A dramatic oratorio by the founder of Neapolitan opera in the early 18th century, in a critically praised period-instrument recording.
Sedecia shares several characters with Verdi’s breakthrough opera of 1841, Nabucco. The narrative in both cases is drawn from an Old Testament tale of over-reaching military ambition, corrupted power, valorous young generals and a noble queen. Scarlatti’s oratorio of 1705-6 is no less absorbing in its way for all that Scarlatti respects the conventions of his genre rather than (unlike Verdi) subverting and remaking them anew.
With only one other recording ever made, this studio account was warmly welcomed when it was first released in 1999. It is reissued here as the fifth in a series of albums dedicated to the major vocal works of Alessandro Scarlatti, masterminded by Estévan Velardi, a scholar-conductor who has done much to advance our understanding of this prolific yet under-appreciated master of dramatic narrative at a time when the genre of opera was still in its infancy.
‘Under Velardi, who uses his own edition, part II unfolds with a sense of palpable doom, from the broad opening sinfonia to the empty triumph of Nabucco's soldiers at the final curtain. As Anna, Alessandra Capici projects a womanly, compelling figure, whose broadly detailed grief becomes profoundly moving as she and Sedecia join in mourning the death of their son. In Ismaele's death scene, unfolded over a slowly moving ground bass, soprano Rosita Frisani displays admirable breath control and a sense of the realism that renders the da capo conventions of the aria strangely appropriate to the moment.’ (Fanfare, September/ October 2002)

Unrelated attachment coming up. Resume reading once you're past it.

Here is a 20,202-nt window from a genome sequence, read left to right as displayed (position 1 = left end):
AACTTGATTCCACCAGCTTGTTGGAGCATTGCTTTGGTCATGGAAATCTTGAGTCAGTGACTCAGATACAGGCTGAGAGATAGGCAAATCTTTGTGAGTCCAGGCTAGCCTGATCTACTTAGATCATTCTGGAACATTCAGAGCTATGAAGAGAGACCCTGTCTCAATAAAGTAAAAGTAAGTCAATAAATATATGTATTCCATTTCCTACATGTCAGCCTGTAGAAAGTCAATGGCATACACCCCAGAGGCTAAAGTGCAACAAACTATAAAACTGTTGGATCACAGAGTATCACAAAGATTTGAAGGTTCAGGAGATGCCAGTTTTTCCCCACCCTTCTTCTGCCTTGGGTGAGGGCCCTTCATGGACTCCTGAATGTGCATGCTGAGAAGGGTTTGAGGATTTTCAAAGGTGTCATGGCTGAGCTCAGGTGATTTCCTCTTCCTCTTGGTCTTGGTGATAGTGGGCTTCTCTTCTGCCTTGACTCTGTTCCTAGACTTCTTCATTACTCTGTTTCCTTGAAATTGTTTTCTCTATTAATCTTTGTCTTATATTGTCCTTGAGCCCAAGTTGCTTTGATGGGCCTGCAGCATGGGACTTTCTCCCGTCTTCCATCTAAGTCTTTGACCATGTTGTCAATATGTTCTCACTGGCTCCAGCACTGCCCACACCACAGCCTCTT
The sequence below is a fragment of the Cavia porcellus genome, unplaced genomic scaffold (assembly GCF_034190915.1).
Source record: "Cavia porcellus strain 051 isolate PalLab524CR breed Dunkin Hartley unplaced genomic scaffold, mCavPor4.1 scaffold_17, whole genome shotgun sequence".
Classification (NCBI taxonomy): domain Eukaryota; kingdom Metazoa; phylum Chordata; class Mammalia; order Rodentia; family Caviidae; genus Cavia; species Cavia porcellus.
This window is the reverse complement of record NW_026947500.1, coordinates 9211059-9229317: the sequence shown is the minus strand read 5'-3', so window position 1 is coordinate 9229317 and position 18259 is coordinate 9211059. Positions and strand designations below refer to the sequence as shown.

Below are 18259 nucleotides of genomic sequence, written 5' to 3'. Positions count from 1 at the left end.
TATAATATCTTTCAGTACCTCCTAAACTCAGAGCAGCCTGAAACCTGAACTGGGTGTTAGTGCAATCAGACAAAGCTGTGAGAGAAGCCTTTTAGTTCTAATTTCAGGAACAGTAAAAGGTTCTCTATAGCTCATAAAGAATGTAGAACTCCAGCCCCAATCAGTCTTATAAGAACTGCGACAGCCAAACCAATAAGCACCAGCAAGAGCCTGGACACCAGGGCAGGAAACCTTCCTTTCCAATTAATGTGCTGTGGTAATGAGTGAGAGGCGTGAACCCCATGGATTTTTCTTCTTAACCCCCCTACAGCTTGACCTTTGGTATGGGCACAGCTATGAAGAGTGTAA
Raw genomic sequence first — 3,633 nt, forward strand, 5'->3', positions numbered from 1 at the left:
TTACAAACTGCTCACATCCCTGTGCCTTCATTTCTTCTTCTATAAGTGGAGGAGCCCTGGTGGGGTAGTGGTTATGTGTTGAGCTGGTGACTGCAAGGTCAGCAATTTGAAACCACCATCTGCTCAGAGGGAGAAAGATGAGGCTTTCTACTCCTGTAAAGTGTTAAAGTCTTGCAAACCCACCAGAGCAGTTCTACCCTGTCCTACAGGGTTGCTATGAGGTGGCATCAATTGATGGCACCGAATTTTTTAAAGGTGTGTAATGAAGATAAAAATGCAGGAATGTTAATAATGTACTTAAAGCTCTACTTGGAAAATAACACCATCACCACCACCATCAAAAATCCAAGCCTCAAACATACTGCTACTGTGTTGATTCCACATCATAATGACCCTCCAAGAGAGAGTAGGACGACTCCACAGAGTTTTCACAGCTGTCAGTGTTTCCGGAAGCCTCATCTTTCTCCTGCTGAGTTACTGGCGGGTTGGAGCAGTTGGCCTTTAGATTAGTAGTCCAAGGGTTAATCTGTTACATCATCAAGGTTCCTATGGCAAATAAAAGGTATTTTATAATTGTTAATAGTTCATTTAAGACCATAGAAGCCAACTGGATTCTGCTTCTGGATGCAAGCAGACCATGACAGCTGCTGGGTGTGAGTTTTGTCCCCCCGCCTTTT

Alessandro Scarlatti wrote his oratorio “Sedecia, re di Gerusalemme” during a period in which there was a Papal ban on operas (in 1706 an edict was issued to prohibit “under severe penalty all comedies, revelry and all sort of carnival entertainments”). However the sacred texts of the oratorio were just a thin disguise for the drama, vocal brilliance and intrigue of the opera, qualities Alessandro Scarlatti excelled in, as we know from all his oratorios ánd operas.
The oratorio deals with the biblical story of Zedekiah (from the Book of Kings) in his wars against the Babylonian kings. The music expresses all the drama of the heroic acts, ending in triumph or tragedy.
Performed by one of the leading protagonists of the revival of Alessandro Scarlatti: Estévan Velardi, conductor and scholar, and his instrumental ensemble Alessandro Stradella Consort, playing period instruments.
Extensive liner notes are included in the booklet, the original sung texts are available on the Brilliant Classics website.